Rounding off the range is a huge V8 turbocharged 4.0-litre Diesel that develops 429bhp. It hauls the car from a standstill to 62mph in just 4.9 seconds, spreads its power evenly across its rev range and performs impressively for such a big car.
Running costs? The smallest Diesel is good for returns of 48.7mpg at best and emits 150g/km of CO2. The 268bhp Diesel is hardly any less economical and can return 47.8mpg at best.
Inside, there’s a lot to like about the Q7. The minimalist dashboard is classic Audi, while the look and feel of the cabin is as upmarket as we’ve all come to expect from the brand.
Insulation is excellent, even when you fire the diesels up. If you need a large family car to relax in, this one is right up there.
It’s just a shame Audi’s excellent Virtual Cockpit system isn’t standard on the entry-level model.
Is the Audi Q7 practical? It might be a bit smaller than last time but – somehow – Audi have created more head and legroom.
This is also a seven-seater, and it’s a fully configurable layout. Moreover, six of the seats come with useful ISOFIX child seat mounts.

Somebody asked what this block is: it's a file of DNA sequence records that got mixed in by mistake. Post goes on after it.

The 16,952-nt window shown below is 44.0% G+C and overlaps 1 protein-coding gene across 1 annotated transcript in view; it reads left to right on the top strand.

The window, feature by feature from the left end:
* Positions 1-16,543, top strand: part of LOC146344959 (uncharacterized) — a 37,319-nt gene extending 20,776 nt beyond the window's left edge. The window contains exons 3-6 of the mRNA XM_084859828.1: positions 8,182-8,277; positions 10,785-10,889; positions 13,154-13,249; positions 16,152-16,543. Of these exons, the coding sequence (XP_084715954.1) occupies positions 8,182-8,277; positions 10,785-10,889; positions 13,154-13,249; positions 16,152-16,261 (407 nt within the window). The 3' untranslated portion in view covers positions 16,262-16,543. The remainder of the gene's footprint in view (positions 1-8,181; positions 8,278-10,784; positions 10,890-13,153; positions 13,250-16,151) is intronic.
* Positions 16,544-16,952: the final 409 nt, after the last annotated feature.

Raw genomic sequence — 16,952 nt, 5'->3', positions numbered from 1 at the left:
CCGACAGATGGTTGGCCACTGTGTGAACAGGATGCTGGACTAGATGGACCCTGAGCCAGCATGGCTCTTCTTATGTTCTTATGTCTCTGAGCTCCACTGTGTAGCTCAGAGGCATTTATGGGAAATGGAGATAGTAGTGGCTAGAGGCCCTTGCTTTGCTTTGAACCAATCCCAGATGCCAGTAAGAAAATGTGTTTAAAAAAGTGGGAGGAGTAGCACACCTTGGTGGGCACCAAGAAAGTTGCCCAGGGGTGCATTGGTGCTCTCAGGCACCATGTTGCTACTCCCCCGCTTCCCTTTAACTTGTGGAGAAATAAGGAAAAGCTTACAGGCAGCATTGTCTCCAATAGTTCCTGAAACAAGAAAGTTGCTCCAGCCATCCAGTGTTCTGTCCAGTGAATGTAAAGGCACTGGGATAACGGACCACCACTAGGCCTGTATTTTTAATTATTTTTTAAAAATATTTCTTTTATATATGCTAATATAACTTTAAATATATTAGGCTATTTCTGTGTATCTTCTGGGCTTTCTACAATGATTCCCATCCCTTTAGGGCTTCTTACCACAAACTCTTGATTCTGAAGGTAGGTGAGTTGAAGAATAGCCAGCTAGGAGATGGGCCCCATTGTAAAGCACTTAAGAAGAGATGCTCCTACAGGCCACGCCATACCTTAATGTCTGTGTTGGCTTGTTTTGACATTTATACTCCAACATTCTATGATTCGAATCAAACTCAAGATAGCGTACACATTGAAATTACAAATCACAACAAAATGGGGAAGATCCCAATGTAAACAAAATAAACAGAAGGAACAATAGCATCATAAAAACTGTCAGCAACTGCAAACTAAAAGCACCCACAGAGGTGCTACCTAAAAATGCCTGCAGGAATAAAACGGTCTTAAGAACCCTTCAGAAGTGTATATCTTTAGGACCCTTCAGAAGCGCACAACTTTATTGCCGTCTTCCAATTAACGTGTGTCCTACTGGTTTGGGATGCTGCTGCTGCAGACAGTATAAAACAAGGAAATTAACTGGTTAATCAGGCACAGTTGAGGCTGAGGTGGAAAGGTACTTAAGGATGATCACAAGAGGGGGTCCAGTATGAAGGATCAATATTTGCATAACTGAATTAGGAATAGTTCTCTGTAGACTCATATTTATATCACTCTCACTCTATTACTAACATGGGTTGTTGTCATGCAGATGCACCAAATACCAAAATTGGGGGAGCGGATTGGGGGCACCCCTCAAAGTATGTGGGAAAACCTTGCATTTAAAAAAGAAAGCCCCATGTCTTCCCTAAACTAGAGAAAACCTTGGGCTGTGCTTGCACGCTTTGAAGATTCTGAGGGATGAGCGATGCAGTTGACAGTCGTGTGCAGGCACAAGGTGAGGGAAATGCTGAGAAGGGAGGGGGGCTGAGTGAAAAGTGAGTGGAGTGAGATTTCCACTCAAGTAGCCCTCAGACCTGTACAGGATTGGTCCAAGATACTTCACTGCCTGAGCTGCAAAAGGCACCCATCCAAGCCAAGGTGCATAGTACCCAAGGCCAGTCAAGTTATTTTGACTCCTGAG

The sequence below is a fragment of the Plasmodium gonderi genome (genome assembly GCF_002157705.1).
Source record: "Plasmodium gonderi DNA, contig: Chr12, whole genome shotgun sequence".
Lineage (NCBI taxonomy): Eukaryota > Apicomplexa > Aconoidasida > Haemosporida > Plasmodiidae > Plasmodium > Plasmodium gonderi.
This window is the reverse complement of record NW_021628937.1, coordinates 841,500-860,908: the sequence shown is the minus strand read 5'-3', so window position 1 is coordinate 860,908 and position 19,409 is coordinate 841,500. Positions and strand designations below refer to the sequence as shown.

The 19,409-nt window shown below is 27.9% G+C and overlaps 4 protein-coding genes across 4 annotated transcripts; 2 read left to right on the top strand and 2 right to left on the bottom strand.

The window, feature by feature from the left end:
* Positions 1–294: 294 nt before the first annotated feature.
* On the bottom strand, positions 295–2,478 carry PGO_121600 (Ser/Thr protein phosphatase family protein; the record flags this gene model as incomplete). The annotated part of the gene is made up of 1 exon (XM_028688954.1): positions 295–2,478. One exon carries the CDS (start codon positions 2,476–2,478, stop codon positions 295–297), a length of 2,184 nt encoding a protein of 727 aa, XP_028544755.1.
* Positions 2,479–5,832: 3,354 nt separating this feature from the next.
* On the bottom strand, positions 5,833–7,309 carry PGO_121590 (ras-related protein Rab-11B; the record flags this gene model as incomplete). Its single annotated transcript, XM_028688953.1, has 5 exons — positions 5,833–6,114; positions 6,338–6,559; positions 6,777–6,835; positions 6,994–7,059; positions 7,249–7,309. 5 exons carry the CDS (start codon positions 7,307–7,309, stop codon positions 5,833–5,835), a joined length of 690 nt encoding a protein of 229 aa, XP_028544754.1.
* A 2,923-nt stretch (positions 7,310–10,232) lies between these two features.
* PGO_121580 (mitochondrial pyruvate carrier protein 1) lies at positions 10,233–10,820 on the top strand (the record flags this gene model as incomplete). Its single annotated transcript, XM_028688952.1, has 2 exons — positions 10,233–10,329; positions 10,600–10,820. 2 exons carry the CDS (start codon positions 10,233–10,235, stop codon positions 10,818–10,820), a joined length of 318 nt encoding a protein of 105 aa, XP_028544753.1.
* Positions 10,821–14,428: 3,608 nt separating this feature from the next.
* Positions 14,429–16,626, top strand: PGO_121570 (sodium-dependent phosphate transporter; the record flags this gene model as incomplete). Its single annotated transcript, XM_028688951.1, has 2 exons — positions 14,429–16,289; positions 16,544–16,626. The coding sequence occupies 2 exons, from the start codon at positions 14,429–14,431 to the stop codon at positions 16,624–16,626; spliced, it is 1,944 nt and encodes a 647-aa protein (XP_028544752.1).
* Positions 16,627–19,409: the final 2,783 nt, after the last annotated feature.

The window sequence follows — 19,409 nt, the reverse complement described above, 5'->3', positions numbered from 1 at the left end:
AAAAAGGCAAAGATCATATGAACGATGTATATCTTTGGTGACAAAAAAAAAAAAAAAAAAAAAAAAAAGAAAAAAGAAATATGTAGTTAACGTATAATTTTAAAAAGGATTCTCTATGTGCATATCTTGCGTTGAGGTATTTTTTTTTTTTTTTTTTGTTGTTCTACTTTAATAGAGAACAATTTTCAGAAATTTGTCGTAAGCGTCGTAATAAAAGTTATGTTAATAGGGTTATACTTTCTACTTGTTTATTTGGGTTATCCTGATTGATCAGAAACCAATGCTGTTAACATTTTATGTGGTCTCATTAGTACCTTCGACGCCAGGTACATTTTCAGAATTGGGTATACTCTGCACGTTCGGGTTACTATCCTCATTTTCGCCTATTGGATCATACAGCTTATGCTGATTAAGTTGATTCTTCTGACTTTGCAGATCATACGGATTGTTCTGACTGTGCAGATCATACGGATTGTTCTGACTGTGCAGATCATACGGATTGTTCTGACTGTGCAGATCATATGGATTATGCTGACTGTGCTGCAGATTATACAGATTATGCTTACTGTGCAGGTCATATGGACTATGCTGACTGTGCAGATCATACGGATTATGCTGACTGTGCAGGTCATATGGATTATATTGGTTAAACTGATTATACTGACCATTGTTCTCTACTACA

The third row, however, is really only for children, although adults can squeeze in there for quick trips.
The boot measures 295-litres when all seven seats are up and 770-litres when you fold the third row.
Land Rover – £44,840 – £69,999
Audi – £51,325
Land Rover Range Rover Velar Diesel Estate vs Mercedes GLC Coupe
Based on the C Class, the Mercedes GLC Coupe is luxurious, comfortable and more compact than the GLE that came before it.
Mercedes wanted to make the GLE as dynamic as possible, but while there’s been an improvement on its predecessor, it still can’t match the likes of the F Pace for driver involvement.
It’s largely the steering that lets it down. It lacks feel and instead spends most of its time trying to cope with the cars hefty frame. Body lean is also a problem, as is the overly firm ride.